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On Thursday, the Biden administration scaled back the eligibility requirements for the student loan forgiveness plan. Under the new terms, borrowers who have loans that were guaranteed by the federal government but held by private lenders will no longer be eligible for debt relief. The amended plan will impact around 800,000 people.

When Biden’s one-time student loan debt relief plan was launched earlier this month, The Department of Education initially told borrowers that loans under the Federal Family Education Loan program (FFEL) and Federal Perkins Loan program would be eligible for debt relief as long as the borrower consolidated their debt into the federal Direct Loan Program. However, on Thursday, officials from the department appeared to double back on that promise. Now, privately held federal student loans will only be eligible for relief if borrowers consolidated their debt before Sept. 29 and meet a certain income threshold. Currently, there are four million borrowers with Federal Family Education Loans.

In a statement to CNN, the Department of Education said it was “assessing whether there are alternative pathways” to provide relief for those affected.

“Our goal is to provide relief to as many eligible borrowers as quickly and easily as possible, and this will allow us to achieve that goal while we continue to explore additional legally-available options to provide relief to borrowers with privately owned FFEL loans and Perkins loans, including whether FFEL borrowers could receive one-time debt relief without needing to consolidate,” the statement read.

“Borrowers with privately held federal student loans who applied to consolidate their loans into Direct Loans before Sept. 29, 2022, will obtain one-time debt relief,” the Department clarified. “The FFEL program is now defunct, and only a small percentage of borrowers have FFEL loans. This is a completely different program than Direct Loans.”

The FFEL loan program was ended in 2010 under the Obama administration during an overhaul of the student loan program.

How Will The One-Time Student Loan Debt Relief Plan Work?

Under Biden’s one-time debt relief plan, individual borrowers who earned less than $125,000 in either 2020 or 2021 will be eligible to receive up to $10,000 in student loan forgiveness. Married couples or heads of households who made less than $250,000 annually in those years will also receive $10,000 in debt relief.

Borrowers who received a federal Pell grant while they were attending college will receive up to $20,000 of student loan forgiveness. Between 2020 and 2021, approximately 6.4 million students received a Pell grant. The grant is awarded to low-income students each year and determined by factors such as income, family size, and the educational costs associated with their college.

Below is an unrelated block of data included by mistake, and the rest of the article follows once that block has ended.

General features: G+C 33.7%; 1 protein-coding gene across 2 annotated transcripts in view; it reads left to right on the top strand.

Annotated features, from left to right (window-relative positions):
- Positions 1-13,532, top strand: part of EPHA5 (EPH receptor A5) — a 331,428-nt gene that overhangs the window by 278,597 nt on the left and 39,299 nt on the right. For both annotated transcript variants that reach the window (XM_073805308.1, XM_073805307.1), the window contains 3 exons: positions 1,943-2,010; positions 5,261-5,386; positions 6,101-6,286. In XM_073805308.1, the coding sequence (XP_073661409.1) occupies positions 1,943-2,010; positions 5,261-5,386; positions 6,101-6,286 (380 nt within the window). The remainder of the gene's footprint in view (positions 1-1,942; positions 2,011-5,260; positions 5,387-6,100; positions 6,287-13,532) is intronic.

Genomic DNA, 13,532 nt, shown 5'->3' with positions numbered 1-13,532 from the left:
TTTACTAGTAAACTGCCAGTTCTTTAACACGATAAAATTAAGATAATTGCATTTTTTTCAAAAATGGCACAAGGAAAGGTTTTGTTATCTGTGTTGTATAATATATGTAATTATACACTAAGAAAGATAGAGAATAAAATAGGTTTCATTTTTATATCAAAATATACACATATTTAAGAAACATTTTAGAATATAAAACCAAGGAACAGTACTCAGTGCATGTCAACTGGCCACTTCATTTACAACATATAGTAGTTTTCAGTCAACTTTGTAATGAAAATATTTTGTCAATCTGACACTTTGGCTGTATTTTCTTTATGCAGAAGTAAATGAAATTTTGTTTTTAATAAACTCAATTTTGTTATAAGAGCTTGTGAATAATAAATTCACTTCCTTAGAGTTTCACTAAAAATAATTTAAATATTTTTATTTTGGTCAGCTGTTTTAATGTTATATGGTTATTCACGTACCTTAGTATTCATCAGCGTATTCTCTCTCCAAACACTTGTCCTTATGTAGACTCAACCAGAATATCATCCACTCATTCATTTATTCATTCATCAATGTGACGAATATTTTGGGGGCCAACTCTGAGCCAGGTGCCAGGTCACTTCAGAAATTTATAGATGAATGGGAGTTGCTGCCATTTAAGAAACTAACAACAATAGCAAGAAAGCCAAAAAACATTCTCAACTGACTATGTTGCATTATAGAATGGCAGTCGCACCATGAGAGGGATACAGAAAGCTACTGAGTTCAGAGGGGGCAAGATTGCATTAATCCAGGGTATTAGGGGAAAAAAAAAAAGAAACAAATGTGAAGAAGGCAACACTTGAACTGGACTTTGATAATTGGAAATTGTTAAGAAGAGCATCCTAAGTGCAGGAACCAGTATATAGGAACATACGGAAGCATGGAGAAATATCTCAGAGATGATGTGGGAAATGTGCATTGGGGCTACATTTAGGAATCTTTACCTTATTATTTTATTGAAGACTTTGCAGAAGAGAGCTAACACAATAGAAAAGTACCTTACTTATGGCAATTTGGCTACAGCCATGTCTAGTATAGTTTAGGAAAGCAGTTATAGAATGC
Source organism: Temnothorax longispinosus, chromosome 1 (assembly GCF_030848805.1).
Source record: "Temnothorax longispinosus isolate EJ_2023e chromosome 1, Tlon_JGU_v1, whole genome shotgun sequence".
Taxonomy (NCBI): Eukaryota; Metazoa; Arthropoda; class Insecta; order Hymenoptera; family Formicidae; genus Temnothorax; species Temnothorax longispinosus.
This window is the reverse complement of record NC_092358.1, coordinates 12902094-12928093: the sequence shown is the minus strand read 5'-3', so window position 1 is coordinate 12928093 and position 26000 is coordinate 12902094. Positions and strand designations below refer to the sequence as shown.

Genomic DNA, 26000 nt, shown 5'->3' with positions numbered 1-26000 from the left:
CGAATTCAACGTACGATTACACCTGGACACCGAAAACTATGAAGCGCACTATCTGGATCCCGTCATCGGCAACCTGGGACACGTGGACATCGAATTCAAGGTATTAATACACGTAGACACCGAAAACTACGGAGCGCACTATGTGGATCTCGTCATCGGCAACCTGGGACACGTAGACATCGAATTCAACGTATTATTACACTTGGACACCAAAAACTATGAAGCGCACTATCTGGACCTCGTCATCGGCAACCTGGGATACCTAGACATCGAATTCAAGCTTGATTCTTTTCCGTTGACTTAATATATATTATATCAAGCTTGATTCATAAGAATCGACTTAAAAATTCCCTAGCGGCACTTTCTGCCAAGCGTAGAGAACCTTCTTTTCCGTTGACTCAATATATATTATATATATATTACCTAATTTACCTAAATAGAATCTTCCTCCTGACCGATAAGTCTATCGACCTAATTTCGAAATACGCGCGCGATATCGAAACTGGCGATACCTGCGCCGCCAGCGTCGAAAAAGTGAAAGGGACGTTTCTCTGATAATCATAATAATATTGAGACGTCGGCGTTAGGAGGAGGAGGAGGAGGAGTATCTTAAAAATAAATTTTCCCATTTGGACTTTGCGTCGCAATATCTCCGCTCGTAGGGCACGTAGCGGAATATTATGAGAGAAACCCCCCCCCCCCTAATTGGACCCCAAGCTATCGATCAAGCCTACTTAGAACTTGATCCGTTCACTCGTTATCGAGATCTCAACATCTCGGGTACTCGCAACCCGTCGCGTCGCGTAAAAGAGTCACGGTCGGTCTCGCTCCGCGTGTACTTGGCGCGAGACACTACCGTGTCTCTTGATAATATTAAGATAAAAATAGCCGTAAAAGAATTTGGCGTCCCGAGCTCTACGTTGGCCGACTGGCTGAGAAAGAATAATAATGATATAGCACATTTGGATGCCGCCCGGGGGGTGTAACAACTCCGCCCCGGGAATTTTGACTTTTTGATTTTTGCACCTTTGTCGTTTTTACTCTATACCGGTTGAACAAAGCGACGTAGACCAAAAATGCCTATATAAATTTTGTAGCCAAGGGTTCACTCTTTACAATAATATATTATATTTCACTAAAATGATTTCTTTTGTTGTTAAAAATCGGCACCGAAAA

In October, eligible borrowers will be able to apply for the one-time student loan forgiveness plan online through the Department Of Education’s website.

Six Republican States Are suing Biden For  The Forgiveness Plan

Six Republican-led states are now suing the Biden administration to block the student loan debt relief plan from taking effect. The massive lawsuit was filed in federal court on Thursday in Missouri by several state attorney generals hailing from Iowa, Missouri, Arkansas, Kansas, Nebraska and South Carolina.

“In addition to being economically unwise and inherently unfair, the Biden Administration’s Mass Debt Cancellation is another example in a long line of unlawful regulatory actions. No statute permits President Biden to unilaterally relieve millions of individuals from their obligation to pay loans they voluntarily assumed,” Nebraska Attorney General Doug Peterson’s office said in a news release.

In the suit, the Republican representatives argued that Biden’s debt relief plan financially harms student loan servicers. One of those plaintiffs is the Missouri-based company MOHELA, which is one of the largest holders and servicers of student loans in the United States. The lawsuit states that if borrowers consolidated their FFEL loans owned by MOHELA into Direct Loans, they will deprive the company “of the ongoing revenue it earns from servicing those loans.”

According to NPR, Persis Yu of the Student Borrower Protection Center slammed GOP leaders for the suit.

“FFEL lenders have shown their true colors. Instead of working in the interest of student loan borrowers – their customers – these lenders are holding hostage relief to millions of borrowers in order to keep making a buck off of borrowers suffering,” Yu said.

Public Citizen, a nonprofit group fighting for systemic change, also criticized the right for filing the suit.

“BREAKING: Republicans are suing the Biden Administration to block student loan relief for millions of Americans. The GOP canceled $1,900,000,000,000 in taxes for rich people. But suddenly canceling student debt is a problem? Give us a break,” the organization tweeted on Thursday.


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